After turning the corner at SAX the question was, "When to ask for direct LANNA?" The idea being to keep the area of (yellow) moderate precip off the right wingtip. And, there was an area of heavy weather near Allentown that bore watching.

The turn toward LANNA worked well, but the cell of severe weather near KABE was threatening. I requested a 20 degree left deviation from the Allentown Approach controller soon after passing LANNA, and found a few bumps on the way over to the FLOAT intersection (just above Reading (KRDG).

I'd had a very useful conversation with a young Lockheed-Martin Flight Service briefer at about 1830Z (I assess his youth based mostly on some of his vocabulary choices) wherein my attention had been drawn (full points, young man!) to developing convective weather between Pittsburgh and Altoona. Given the time that would elapse between that very good briefing and my proposed departure, that patch of weather would bear watching.

And sure enough, there it was about 30 nm west of my track, moving east at about 40 knots (image at left, click to enlarge). As N631S and I made our way down to Lancaster (LRP) we listened to folks playing "dodge the cell" on approaches to Harrisburg. For my purposes, it looked like there would be a clear lane from LRP down to BAL. Sometimes I'd rather be lucky than good!

Passing LRP I requested (and got) "direct BAL" and the remainder of the flight was uneventful. Conditions were suitable for the visual approach to KVKX with winds calm at the field.

Reflecting on the flight, if I'd had to depart about a half-hour later it would have been very dicey dealing with that frontal line of convective weather. The backup plan would likely have been to plead with ATC for a routing down V16 over New Jersey - although we all know how much they like to do that.

Here, courtesy of FlightAware.com, is the track for the entire flight, with the weather depicted for about the time N631S and I were just south of Allentown.

Thursday, April 15, 2010

Clearance Roulette

Because I don't usually fly from Manassas (as I needed to on Tuesday because of the Security Theater surrounding the Nuclear Security Summit), I was without a clue as to the best route to file to KBDR. As you might expect, FltPlan.com had suggestions.

One route that was said to have been issued by ATC recently was ARSNL2.WOOLY MXE V419 CMK Direct. (From KHEF you always get the Arsenal 2 Departure.) This was a nice looking route - direct and efficient. So that's what I filed.

And early Tuesday morning when I checked, the system was saying that I ought to expect the filed route. How very nice. Seemed too good to be true. (Danger, Will Robinson!!)

So I trek out to KHEF, load and pre-flight N631S, dig out the hand-held radio and give Clearance Delivery a call. And the nice lady says, "Skylane 631 Sierra, stand by. I've got your clearance right here, but they sent this weird routing and it won't work at all. We've got to get you something else." (Groan...)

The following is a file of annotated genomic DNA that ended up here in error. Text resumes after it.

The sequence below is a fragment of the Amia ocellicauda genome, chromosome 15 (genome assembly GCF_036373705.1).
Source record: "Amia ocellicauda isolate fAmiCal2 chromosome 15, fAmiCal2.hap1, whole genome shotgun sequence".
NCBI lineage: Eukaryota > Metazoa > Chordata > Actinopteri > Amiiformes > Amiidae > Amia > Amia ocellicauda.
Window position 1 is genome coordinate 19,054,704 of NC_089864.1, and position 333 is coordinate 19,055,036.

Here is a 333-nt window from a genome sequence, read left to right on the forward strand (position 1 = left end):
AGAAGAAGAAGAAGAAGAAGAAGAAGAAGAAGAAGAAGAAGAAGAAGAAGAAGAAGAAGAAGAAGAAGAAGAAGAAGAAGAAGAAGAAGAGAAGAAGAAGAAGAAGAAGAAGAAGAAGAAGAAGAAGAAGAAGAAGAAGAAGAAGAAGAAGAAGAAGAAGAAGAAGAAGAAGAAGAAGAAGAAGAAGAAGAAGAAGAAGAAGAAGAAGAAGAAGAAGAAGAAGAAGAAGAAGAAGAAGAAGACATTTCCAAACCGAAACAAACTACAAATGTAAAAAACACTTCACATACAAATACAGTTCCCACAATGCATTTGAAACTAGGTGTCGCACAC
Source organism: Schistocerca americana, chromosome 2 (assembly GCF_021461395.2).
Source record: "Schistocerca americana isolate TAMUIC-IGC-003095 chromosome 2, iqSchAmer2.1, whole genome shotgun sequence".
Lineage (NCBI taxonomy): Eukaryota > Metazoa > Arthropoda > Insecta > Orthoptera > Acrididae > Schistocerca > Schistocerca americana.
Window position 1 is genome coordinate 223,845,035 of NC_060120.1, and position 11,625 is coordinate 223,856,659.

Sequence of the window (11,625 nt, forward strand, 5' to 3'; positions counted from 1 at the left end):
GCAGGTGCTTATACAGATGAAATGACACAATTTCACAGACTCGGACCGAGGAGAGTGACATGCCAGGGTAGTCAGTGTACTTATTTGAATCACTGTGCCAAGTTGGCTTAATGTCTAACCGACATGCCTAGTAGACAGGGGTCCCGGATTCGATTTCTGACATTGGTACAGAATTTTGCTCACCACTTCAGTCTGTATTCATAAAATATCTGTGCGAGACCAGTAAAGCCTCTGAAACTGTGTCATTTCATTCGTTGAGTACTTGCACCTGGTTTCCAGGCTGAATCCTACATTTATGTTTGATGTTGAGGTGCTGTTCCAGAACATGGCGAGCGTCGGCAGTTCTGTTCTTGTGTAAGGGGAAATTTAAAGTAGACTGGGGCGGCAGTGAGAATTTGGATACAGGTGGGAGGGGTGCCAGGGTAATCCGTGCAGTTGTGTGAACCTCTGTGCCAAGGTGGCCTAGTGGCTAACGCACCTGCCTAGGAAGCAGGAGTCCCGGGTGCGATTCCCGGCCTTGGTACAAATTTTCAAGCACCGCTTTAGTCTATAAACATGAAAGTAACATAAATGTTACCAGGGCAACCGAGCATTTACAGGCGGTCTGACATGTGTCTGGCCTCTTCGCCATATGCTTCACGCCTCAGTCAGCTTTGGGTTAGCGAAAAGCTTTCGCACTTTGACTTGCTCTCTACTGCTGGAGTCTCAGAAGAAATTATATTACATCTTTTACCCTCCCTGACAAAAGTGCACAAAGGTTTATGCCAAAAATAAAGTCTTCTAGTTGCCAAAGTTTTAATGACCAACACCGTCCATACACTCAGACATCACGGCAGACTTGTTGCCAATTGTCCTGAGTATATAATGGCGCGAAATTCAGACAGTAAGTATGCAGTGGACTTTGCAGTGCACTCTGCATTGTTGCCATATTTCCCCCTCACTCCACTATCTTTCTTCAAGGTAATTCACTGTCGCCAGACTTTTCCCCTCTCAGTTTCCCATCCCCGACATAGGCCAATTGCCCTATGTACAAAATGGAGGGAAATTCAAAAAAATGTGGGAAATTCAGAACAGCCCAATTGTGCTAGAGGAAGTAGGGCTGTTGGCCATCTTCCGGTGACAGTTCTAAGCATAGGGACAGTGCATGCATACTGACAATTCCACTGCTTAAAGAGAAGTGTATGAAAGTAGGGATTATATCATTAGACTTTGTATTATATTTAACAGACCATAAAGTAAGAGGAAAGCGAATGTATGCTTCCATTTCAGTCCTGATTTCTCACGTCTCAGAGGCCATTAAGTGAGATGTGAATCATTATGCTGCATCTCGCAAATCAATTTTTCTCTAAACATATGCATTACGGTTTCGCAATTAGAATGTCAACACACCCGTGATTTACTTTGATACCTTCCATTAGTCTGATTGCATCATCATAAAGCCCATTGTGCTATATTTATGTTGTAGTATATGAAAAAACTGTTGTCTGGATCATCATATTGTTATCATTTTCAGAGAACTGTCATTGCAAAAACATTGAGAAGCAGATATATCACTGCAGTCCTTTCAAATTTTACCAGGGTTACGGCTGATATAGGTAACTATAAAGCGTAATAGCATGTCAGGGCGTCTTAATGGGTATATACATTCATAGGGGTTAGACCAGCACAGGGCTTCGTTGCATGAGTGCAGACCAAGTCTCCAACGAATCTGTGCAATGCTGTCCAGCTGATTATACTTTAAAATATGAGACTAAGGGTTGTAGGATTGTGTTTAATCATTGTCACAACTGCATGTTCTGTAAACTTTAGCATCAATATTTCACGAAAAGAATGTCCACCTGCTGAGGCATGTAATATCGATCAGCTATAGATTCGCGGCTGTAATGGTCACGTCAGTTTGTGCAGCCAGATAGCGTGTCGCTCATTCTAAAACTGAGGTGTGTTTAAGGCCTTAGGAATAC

About five minutes later she calls me back with this: ARSNL2.WOOLY EMI LRP V39 ETX V162 HUO Direct. In case you're wondering, the Huguenot VOR (HUO) is about 60 nm northeast of Allentown, near Port Jervis, NY. This clearance is just about 100 nm longer than the one I had been planning on, incorporating a huge loop to the north.

I hope that someday, someone will explain to me why a route makes sense on certain days but not on other days; why a route will be fine in one direction but not in the reverse direction. (I actually get why a route can be good at 8,000 feet but not at 6,000. I deal with that one often when crossing over the KEWR arrivals as I'm headed west from KBDR to Sparta (SAX).)

It may be that my filed altitude of 5,000 feet was part of the reason that my original routing wasn't usable. But there was ice above, so higher wasn't possible. And of course, I knew that the "...HUO Direct" part wasn't going to hold up. And in due course I got the expected re-route: After HUO, IGN LOVES DENNA Direct. That only added another 15 nm.

"Credit Where It's Due" Department: Once embarked on this odyssey, the en route controllers gave me a couple of short cuts and helped greatly in keeping me out of icing conditions (which wouldn't have been an issue on my filed route...grrr!)

I guess that's IFR flying!

About Tomorrow...

Given that I'm looking at this by 00Z tomorrow evening:
It's nice to see this:

It will probably be a damp departure from KBDR and a lot of the trip will be in the schmoo, but conditions should be improved at destination and the freezing level will be comfortably above N631S and me. Old Man Winter weakens his grip at last.

Tuesday, April 13, 2010


My first logbook reminds me that this journey began, in a sense, on 15 March 1994. On that date my CFI, Tom Lehn, decided that he may as well turn me loose on my own. After a couple of dual touch 'n' go's he had me do a full stop and got out of the Skyhawk. He told me to make three circuits and that on one of them the tower would call a go-around. To that point I'd logged 18.1 hours of dual instruction.

That first solo flight in N6583D, a somewhat weary '79 172N, came off un-remarkably. After the third landing I taxied '83D to it's parking spot and shut down. When I got out, Tom came over, shook my hand and said, "Frank, you're a pilot now!"

He meant that sincerely, but I had trouble accepting it. It would be a while before I began to believe that I'd earned my place at the controls.

Now, time has flown in its usual manner. At 0.4 hour after departing KHEF this morning my log clicked past the 1,000 hours Pilot-in-Command mark. Sixteen years (plus 29 days) after that initial solo, I can use four digits to record my PIC time.

What can I say about these 1,000 hours? Well, I think they've been reasonably diverse. I've seen quite a few airports, poked my nose into a fairly broad range of weather conditions, and had a nice mix of short and long distance trips. I think that about 400 hours ago I really started to "feel" the airplane. I am really sure that the sum of what I've not yet learned far exceeds the small store of knowledge and experience that I've acquired. Every flight remains a learning experience. It's a rare occasion when, looking back at a flight, I can't find things that I surely could've done a lot better. It's said that the Pilot's Certificate is a license to learn, and that never changes.